The original list changed, but the most important works remained; like Valérie Snobeck’s Reservoirs with Stains, Dust, and Burns (Wedges and Jams) for example, or Michel François’s salt blocks. This is the very first piece visitors will see when entering the exhibition. It’s a collection of found and appropriated salt blocks farmers install in the fields the let their animals take in enough minerals. These found blocks are shaped by animal tongues. Another important work, the last work in the show, is Jean-François Boclé’s Everything must Go, a sea of toxic blue plastic bags is taking up most of the top floor of the exhibition. The work only lasts for the duration of the show, as every day there need to be 1500 plastic bags added to the presentation.



You are known for supporting young artists. Is this how you see the role of a collector, as a benefactor that aids certain steps in an artist’s practice?


I think that an important aspect of being a collector is not only to preserve what has been done, but also to encourage the creation of new things. And I believe that the best way to encourage creation is early on in the process. Even though it is not always easy, and certainly not efficient from an economic point of view – the results are not always what you’d expect. But encouraging young artists is part of the interest of being involved in contemporary art. I believe being involved in the art scene means more then just looking at works. That is also why I think collecting contemporary art is socially more important than collecting old masters – they can’t add anything to society anymore.


Frédéric de Goldschmidt

Frédéric de Goldschmidt

de Goldschmidt installation view 5 not really really for artlead

Frédéric de Goldschmidt

de Goldschmidt installation view 7 not really really for artlead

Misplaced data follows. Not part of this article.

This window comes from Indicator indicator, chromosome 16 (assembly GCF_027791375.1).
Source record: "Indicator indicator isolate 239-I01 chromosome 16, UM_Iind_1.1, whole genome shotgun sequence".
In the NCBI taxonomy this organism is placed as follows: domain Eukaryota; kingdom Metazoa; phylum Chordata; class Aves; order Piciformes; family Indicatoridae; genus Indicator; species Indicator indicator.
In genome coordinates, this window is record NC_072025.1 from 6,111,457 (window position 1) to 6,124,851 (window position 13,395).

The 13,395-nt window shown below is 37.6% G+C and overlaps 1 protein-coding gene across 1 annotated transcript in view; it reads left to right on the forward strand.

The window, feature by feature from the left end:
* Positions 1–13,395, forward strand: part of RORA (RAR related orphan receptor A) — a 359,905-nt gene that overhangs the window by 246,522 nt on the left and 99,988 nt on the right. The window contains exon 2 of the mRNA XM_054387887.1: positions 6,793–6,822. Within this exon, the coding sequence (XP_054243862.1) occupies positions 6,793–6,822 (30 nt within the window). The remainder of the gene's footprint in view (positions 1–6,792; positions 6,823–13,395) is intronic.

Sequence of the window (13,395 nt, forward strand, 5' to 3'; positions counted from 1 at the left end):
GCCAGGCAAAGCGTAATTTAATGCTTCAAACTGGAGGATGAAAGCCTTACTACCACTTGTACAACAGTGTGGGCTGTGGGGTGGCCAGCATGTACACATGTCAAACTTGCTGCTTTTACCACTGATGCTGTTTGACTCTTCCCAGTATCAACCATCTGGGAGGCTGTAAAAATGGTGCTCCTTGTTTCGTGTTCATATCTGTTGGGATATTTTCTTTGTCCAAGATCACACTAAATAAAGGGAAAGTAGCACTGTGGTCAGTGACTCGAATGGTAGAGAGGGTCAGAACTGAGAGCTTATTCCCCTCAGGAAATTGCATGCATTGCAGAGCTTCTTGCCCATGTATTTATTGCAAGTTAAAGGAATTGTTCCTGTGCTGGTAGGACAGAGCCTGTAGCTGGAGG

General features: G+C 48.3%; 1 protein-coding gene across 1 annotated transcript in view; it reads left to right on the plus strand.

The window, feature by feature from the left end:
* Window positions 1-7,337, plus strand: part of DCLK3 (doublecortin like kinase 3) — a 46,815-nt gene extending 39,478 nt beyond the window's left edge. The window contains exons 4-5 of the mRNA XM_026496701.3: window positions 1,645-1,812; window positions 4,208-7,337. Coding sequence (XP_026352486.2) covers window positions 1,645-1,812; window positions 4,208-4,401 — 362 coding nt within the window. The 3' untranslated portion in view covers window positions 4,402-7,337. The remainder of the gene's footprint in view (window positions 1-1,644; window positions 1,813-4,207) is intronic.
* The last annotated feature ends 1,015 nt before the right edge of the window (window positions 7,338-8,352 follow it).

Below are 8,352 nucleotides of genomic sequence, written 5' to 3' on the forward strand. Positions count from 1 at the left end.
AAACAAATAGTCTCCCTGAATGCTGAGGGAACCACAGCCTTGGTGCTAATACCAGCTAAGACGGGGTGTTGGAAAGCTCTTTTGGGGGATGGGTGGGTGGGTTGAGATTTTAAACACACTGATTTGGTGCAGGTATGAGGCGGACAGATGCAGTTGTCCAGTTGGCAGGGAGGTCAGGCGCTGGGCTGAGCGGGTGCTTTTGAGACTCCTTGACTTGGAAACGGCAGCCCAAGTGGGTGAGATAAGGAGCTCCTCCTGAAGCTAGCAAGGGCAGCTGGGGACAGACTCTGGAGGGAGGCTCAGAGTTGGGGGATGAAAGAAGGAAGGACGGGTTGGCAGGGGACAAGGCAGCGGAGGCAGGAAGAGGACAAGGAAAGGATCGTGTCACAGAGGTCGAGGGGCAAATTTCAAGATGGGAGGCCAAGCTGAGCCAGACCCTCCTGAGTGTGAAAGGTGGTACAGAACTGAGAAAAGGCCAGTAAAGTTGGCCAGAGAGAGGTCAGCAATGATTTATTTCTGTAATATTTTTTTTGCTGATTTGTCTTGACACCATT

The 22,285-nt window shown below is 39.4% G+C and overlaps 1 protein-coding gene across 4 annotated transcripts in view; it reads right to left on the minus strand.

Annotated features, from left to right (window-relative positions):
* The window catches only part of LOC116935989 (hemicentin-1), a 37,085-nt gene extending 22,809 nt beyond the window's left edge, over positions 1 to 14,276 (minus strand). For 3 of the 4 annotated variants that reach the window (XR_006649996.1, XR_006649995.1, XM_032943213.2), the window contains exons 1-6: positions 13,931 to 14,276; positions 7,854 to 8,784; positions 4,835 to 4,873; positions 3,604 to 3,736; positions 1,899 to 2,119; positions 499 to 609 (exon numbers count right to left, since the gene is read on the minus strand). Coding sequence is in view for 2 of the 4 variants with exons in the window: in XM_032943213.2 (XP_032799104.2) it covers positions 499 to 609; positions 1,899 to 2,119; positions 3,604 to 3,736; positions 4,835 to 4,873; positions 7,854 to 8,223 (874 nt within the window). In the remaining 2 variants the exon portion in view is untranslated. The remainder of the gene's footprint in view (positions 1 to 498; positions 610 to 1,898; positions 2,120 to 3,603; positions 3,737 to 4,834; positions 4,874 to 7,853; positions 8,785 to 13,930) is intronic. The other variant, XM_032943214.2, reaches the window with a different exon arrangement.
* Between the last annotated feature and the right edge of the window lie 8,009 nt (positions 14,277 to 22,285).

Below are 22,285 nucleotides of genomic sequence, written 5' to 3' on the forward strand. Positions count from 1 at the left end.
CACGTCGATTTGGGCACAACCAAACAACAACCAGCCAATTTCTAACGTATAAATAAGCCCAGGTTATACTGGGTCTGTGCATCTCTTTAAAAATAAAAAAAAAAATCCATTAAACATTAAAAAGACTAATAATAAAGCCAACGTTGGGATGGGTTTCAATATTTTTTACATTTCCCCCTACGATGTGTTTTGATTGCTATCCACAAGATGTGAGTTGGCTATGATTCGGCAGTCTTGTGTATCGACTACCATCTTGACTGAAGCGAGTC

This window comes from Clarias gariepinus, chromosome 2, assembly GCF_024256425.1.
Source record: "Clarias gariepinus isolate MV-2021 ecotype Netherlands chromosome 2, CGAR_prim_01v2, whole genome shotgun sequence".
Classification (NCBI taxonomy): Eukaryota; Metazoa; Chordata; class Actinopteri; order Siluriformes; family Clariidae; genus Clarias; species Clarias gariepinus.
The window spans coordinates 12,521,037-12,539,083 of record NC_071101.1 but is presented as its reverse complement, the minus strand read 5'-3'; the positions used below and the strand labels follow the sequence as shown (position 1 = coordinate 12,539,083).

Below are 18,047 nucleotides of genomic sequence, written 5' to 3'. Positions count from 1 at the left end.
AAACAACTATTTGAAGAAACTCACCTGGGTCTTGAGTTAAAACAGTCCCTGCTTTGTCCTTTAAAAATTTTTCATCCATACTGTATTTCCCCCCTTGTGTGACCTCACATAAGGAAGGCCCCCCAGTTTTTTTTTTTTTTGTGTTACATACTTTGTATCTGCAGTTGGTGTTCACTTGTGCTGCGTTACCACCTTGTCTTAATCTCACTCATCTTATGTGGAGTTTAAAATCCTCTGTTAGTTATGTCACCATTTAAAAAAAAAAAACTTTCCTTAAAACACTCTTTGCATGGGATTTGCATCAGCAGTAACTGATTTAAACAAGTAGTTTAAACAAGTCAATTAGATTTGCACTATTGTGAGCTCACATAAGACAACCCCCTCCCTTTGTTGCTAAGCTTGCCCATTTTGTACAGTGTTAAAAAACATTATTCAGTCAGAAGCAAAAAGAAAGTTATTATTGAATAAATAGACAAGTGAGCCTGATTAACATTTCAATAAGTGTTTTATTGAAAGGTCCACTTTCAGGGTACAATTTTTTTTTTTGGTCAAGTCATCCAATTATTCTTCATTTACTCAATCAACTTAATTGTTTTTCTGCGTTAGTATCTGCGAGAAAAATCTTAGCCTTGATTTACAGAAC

Frédéric de Goldschmidt


Not Really Really

Quai du Commerce 7



With work of Catharine Ahearn, Joel Andrianomearisoa, Arman, Tully Arnot, Darren Bader, Elena Bajo, Eva Barto, Joseph Beuys, Jean-François Boclé, Jérémie Boyard, Émilie Brout & Maxime Marion, Samuel Buckman, Tom Burr, Jota Castro, Julian Charrière, Jean-Alain Corre, Adriano Costa, Delphine Deguislage, Rein Dufait, Aniceto Exposito Lopez, Alan Fertil and Damien Teixidor, Carson Fisk-Vittori, Michel François, Nikolas Gambaroff, Theaster Gates, Fernanda Gomes, Neil Haas, Darren Harvey-Regan, Mona Hatoum, Eloise Hawser, Romuald Hazoumè, Jan Henderikse, Camille Henrot, Hiwa K, Kristof Kintera, Nicolas Kozakis, Nicolas Lamas, Sigalit Landau, Sonia Leimer, James Lewis, Maanantai Collective, Patrick McCarthy, Abraham McNally, Anita Molinero, Nicolas Momein, Mohamed Namou, Paulo Nimer Pjota, Cornelia Parker, Zoë Paul, Manfred Pernice, Alessandro Piangiamore, enoit Platéus, Juan Pablo Plazas, Rob Pruitt, Puppies Puppies, David Rickard, Evan Robarts, John Roebas, Amanda Ross-Ho, Benjamin Sabatier, Loup Sarion, Gitte Schäfer, Aindreas Scholz, Dan Shaw-Town, Hayley A. Silverman, Matthew Smith, Valérie Snobeck, Britt Sporgis, Robin Touchard, Oscar Tuazon, Joëlle Tuerlinckx, Yann Vanderme, Sergio Verastegui, Andy Warhol, Christoph Weber and Dena Yago.


Curated by Frédéric de Goldschmidt and Agata Jastrząbek.


Friday 22 April – Sunday 24 April 12:00 – 18:00

Until June 25th by appointment


All images courtesy of the artists and Frédéric de Goldschmidt Collection

Photography: Hugard & Vanoverschelde

Stay up to date